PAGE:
Sjogren’s Burden Determined by Organ Involvement, Fatigue, Pain, Study Suggests

Marisa Wexler MS avatar

by Marisa Wexler MS |

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Primary Sjögren’s syndrome organ involvement

Primary Sjögren’s syndrome (pSS) syndrome can be classified based on the extent of organ involvement, fatigue, and pain, with symptoms varying substantially from patient to patient, a new study reports.

The study, “Burden of illness among subgroups of patients with primary Sjögren’s syndrome and systemic involvement,” was published in Rheumatology. It was funded by GlaxoSmithKline.

pSS is predominantly characterized by dryness in the eyes and mouth due to reduced functioning of the salivary and tear glands. In some individuals, the disease also affects other organs, including the muscles, skin, and respiratory system. On rare occasions, it can cause life-threatening damage to the kidneys or nervous system.

Many people with Sjögren’s also experience fatigue and/or pain — though notably, prior studies have shown little association between patient-reported symptoms and objectively measured disease activity.

Because of person-to-person variation in how pSS manifests, more precise methods are needed to categorize the extent of disease burden in patients. Such classifications are important to help clinicians make accurate prognoses. They are also important for designing clinical trials and coming up with targeted treatment strategies.

In the new study, researchers from GlaxoSmithKline and Adelphi Real World set out to better understand how rheumatologists classify their pSS patients with systemic organ involvement in day-to-day practice. To this end, they conducted surveys of rheumatologists who care for people with the condition in France, Italy, Spain, Germany, and the U.S.

The physicians completed a general survey and patient record forms (PRFs) that captured symptoms, medications, demographics, and disease history for their next six eligible patients with pSS. These patients were given the opportunity to complete a patient self-completion (PSC) questionnaire, providing insight on disease, symptom severity, impact on health and quality of life, medication use, and treatment satisfaction.

In total, 316 physician surveys and 1,879 PRFs were completed. Of the PRFs, the optional PSC was completed by 888 patients. Most patients were female (89%) and white (89%); the overall average age was 53.2 years.

Based on the data, the researchers performed clustering analyses, which involve looking for groups, or “clusters,” of patients with similar characteristics. Their analysis yielded five distinct clusters.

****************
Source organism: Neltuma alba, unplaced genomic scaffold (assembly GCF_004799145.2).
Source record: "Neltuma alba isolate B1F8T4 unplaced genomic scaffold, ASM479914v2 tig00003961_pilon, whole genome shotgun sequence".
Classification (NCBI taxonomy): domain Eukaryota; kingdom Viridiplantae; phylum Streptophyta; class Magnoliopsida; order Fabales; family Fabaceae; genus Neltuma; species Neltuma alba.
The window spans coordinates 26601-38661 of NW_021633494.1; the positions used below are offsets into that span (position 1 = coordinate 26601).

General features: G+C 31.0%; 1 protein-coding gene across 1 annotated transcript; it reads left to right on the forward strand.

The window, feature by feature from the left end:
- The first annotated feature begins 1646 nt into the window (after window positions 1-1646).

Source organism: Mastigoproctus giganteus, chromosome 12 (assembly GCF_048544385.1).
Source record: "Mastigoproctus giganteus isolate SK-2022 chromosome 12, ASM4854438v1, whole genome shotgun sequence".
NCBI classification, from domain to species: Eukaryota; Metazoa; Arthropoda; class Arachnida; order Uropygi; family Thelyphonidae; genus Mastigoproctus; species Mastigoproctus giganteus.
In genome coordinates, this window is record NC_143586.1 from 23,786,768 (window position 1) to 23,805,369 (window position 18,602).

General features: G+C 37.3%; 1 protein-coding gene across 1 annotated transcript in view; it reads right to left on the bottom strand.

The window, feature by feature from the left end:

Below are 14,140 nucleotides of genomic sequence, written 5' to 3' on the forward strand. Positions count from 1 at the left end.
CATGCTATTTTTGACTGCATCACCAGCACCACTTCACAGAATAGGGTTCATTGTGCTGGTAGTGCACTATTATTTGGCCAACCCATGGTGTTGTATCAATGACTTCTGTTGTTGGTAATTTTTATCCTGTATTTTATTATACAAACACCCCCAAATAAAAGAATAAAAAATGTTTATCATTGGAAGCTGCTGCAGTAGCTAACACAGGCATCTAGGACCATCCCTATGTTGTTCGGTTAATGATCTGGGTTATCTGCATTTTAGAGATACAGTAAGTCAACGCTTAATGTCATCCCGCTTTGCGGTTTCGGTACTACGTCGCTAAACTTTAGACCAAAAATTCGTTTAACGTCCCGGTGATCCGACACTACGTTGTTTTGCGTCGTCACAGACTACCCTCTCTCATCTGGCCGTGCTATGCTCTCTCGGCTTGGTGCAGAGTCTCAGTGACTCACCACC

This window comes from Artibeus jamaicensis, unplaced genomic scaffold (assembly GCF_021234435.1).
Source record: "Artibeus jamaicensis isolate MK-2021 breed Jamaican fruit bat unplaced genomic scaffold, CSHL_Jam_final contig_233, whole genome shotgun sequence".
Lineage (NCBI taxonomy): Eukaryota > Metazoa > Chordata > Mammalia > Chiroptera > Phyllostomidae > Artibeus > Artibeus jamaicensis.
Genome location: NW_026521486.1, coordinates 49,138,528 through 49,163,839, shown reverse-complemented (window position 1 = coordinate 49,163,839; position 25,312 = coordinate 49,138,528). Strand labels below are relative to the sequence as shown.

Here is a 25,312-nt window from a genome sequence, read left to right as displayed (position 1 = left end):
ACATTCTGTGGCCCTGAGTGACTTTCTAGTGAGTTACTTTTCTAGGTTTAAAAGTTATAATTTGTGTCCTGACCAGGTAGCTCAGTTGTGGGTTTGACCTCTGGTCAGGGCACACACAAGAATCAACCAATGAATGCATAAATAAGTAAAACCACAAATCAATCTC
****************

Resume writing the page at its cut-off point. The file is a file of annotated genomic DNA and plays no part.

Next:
One cluster, termed the “low-burden” cluster, included 324 (17%) patients who had little organ involvement, mental fatigue, or pain, but had higher levels of physical fatigue.

The second cluster (“low burden, articular”) included 384 (20%) patients who had articular involvement (joint problems). These patients reported some physical fatigue and pain, but little mental fatigue. Of note, patients in this cluster had the shortest average time since diagnosis (3.8 years).

The third cluster (“moderate burden, articular”) included 401 (21%) patients with articular involvement without much other organ involvement. It was similar to the second cluster, but included those with higher amounts of pain and fatigue.

The fourth cluster included 67 (4%) patients with a high degree of organ involvement across multiple organ systems. Patients in this cluster, dubbed “high burden, multi-organ,” experienced a moderate frequency of mental fatigue and very high frequencies of physical fatigue and pain. On average, patients in this cluster had been diagnosed the longest.

The final cluster included 703 (37%) patients with some organ involvement across systems. These patients experienced infrequent mental fatigue, a high frequency of physical fatigue, and the highest frequency of pain.

“In general, the cluster analysis highlighted the importance of considering both systemic and symptomatic manifestations of pSS when classifying patients and deciding upon appropriate management strategies,” the researchers wrote.

“Furthermore, there was a clearer separation between the clusters, which is likely a reflection of differences in the impact of the disease on [health-related quality of life], thus better reflecting treatment needs,” they added.

Of note, the “low-burden” cluster contained the highest proportion of patients who were satisfied with their treatment (82%), and the lowest proportion who were dissatisfied (8%).

Conversely, the “high-burden, multi-organ” cluster contained the fewest patients who were satisfied (47%) and the most who were dissatisfied (16%) — even though this cluster had the highest proportion of patients treated with corticosteroids (78%), biologics (43%), and conventional disease-modifying antirheumatic drugs (51%). Physician-reported treatment satisfaction followed similar trends.

“This study confirms that pSS disease burden is determined by fatigue and pain levels as well as organ involvement,” the researchers concluded. “Cluster analysis highlights the heterogeneous presentation of patients with pSS while identifying subsets of patients who may benefit from different treatment strategies.”